Putting Education Reform To The Test

Florida Republican Party Leaders Urge Support For New Education Standards

American Conservative Union

Ron Sachs / DPA/Landov

American Conservative Union chairman Al Cardenas is one of five former Republican Party of Florida chairmen urging support for Common Core State Standards.

Five former Republican Party of Florida leaders have sent out an email asking state GOP members to support new education standards adopted by Florida and 44 other states.

The letter is signed by state Sen. John Thrasher and four other former state party chairmen. When Florida has raised its standards in the past, Thrasher wrote in the email, it has resulted in better scores on international tests and gains from black and Hispanic students.”

The new standards, known as Common Core, will continue that progress, Thrasher wrote in the email.

“Every leading indicator – test scores, graduation rates, national rankings, participation and achievement in Advanced Placement – continues to rise thanks to higher standards,” the email states. “But, we have to continue the fight.  Common Core does that.”

Common Core has come under fire by those on both the right and left ends of the political spectrum. Their concerns include losing local control over education, higher costs and increasing time spent on testing.

Both supporters and opponents are trying to raise awareness about the standards, scheduled for use in every Florida classroom by the start of the 2014 school year.

One notable name signing the letter? Al Cardenas.

Cardenas is the chairman of the American Conservative Union, which hosts the annual Conservative Political Action Conference. Cardenas could help bolster support for Common Core among its most conservative critics.

Read the full letter below:

From: John Thrasher [mailto:john@electthrasher.com]
Sent: Thursday, July 18, 2013 11:59 AM
To: John Thrasher
Cc: John Thrasher
Subject: Common Core State Standards

Dear Florida Republican Leaders:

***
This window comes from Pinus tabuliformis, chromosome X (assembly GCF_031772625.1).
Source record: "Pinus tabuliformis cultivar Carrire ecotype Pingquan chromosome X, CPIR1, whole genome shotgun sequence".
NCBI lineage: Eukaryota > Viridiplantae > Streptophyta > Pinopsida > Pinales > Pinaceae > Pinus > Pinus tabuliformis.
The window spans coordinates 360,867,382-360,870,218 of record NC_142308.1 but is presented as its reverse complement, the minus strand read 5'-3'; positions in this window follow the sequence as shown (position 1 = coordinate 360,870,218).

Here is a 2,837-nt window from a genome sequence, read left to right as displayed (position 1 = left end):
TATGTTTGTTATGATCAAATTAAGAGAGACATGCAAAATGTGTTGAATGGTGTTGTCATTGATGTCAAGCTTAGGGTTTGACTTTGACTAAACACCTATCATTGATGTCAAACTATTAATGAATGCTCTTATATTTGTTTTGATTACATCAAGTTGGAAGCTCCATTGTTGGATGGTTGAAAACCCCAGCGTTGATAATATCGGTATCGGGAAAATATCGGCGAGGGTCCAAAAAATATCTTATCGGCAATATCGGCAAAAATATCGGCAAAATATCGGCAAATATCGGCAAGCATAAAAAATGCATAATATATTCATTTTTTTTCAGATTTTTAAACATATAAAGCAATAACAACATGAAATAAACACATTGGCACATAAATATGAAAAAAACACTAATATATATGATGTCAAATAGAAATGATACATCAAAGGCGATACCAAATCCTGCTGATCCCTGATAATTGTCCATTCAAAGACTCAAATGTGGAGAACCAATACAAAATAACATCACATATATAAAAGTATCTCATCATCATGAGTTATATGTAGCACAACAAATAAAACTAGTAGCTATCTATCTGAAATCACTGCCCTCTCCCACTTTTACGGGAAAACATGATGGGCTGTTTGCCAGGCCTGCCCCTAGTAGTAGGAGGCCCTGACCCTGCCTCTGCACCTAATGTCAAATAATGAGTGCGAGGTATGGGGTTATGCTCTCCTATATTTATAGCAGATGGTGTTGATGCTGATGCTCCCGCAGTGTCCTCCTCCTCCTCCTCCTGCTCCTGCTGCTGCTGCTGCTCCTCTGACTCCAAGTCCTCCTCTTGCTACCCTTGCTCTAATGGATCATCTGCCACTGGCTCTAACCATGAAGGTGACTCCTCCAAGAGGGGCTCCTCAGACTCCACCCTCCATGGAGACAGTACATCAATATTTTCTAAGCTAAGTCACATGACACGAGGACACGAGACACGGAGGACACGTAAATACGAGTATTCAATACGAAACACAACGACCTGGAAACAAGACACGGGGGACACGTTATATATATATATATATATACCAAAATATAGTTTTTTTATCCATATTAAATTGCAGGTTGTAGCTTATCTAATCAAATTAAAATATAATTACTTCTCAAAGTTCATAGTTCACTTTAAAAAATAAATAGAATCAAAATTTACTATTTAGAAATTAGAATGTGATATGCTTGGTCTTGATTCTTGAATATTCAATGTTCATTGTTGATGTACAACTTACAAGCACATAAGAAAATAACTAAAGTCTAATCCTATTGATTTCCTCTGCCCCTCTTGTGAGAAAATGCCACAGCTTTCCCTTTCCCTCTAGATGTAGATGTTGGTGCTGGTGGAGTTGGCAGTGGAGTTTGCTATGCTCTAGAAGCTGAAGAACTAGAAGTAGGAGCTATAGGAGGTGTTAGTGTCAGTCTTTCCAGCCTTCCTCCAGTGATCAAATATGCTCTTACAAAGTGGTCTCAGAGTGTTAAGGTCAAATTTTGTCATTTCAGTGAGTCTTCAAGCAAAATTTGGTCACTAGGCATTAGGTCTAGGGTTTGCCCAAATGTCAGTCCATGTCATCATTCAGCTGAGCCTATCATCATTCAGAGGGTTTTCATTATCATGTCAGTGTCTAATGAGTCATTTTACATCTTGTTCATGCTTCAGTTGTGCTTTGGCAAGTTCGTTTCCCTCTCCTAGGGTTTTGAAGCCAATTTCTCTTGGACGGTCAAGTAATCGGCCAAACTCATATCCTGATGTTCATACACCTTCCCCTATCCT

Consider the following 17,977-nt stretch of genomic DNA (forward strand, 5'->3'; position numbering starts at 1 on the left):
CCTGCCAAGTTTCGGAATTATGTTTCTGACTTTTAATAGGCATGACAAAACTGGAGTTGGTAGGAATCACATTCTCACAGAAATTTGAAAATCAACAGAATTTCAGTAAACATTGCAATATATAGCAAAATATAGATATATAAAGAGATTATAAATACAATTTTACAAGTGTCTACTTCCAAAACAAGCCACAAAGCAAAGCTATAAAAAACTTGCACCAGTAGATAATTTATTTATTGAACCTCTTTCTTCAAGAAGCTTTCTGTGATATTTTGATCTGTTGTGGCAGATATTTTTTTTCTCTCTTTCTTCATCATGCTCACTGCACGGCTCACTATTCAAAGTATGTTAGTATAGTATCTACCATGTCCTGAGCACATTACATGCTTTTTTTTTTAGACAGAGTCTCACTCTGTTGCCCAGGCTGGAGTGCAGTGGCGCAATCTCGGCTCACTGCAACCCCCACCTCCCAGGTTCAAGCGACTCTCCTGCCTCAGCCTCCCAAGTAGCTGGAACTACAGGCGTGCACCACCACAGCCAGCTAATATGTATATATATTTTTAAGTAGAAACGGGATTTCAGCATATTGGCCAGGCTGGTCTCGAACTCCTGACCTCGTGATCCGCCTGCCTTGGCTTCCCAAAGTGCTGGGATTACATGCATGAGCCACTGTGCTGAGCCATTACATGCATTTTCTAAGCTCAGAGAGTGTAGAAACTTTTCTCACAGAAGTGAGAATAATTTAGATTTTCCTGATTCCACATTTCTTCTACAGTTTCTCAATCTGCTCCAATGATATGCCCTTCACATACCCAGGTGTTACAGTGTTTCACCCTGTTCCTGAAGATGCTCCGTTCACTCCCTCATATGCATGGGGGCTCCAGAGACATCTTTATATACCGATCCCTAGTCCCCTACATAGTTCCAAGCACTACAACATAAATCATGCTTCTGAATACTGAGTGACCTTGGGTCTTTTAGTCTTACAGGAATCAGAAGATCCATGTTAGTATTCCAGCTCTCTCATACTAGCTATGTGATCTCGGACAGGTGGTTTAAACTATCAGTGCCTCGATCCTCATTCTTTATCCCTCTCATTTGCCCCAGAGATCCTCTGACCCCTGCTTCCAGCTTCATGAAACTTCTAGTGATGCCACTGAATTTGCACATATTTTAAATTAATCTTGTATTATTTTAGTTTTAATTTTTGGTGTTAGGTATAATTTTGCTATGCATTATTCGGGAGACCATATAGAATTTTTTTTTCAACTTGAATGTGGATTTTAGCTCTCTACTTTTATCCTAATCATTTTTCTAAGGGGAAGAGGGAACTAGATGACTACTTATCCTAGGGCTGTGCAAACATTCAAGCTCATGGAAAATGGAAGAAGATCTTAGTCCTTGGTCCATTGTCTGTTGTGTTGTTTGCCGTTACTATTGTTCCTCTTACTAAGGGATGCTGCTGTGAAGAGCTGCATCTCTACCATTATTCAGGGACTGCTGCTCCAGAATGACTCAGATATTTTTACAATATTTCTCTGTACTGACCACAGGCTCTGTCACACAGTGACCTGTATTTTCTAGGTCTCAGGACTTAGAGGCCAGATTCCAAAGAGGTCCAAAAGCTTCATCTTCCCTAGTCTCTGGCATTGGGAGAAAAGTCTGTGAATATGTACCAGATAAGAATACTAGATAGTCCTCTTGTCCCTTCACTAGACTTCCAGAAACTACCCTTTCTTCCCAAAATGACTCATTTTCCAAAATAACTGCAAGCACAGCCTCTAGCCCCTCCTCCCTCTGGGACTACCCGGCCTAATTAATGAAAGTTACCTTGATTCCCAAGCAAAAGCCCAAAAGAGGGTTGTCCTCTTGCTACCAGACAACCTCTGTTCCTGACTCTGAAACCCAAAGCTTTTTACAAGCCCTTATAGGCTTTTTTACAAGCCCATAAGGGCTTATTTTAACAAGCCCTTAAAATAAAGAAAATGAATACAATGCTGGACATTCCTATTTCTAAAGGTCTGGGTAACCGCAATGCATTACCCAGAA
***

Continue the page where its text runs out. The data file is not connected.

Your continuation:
Like many of you, we have been following the conversation regarding a new education reform initiative soon to arrive in Florida schools – the Common Core State Standards.

Unfortunately, there has been a tremendous amount of misinformation about the movement to raise academic standards, especially among our fellow conservatives. As former chairs of the Republican Party of Florida, we wish to share our view on this effort and what it will mean for Florida’s students and our state’s future.

We know that the most critical component for creating an even-playing field where every single individual has the opportunity to achieve greatness is education. A good system of education holds the power to keep America economically competitive and secure, while also lessening future generations’ reliance on government and entitlement programs.

Florida once ran one of the worst public education systems in the nation. Now, as a result of conservative education reform based on stronger accountability and more choice, we have become a national leader in boosting student achievement. Even so, our academic standards currently do not set the bar high enough for children to be globally competitive. This trend is mirrored in states across the country. On international assessments in Math and Science, American students are embedded firmly in the middle of the pack. This hardly bodes well for America continuing as the dominant world power in the 21st Century.

The nation’s Governors recognized this problem almost 15 years ago and began a process that eventually led to states collaborating on the development of Common Core State Standards. President Obama has falsely and dishonestly tried to take credit for this initiative, but this was a state issue, and state leaders developed the solution needed. Lately, there have been a number of myths about this initiative. We would like to address these directly.

Common Core is not a federal dictate or national mandate. States are free to adopt the standards or to not adopt them. And, if they have already adopted them, they are free to drop out at any point.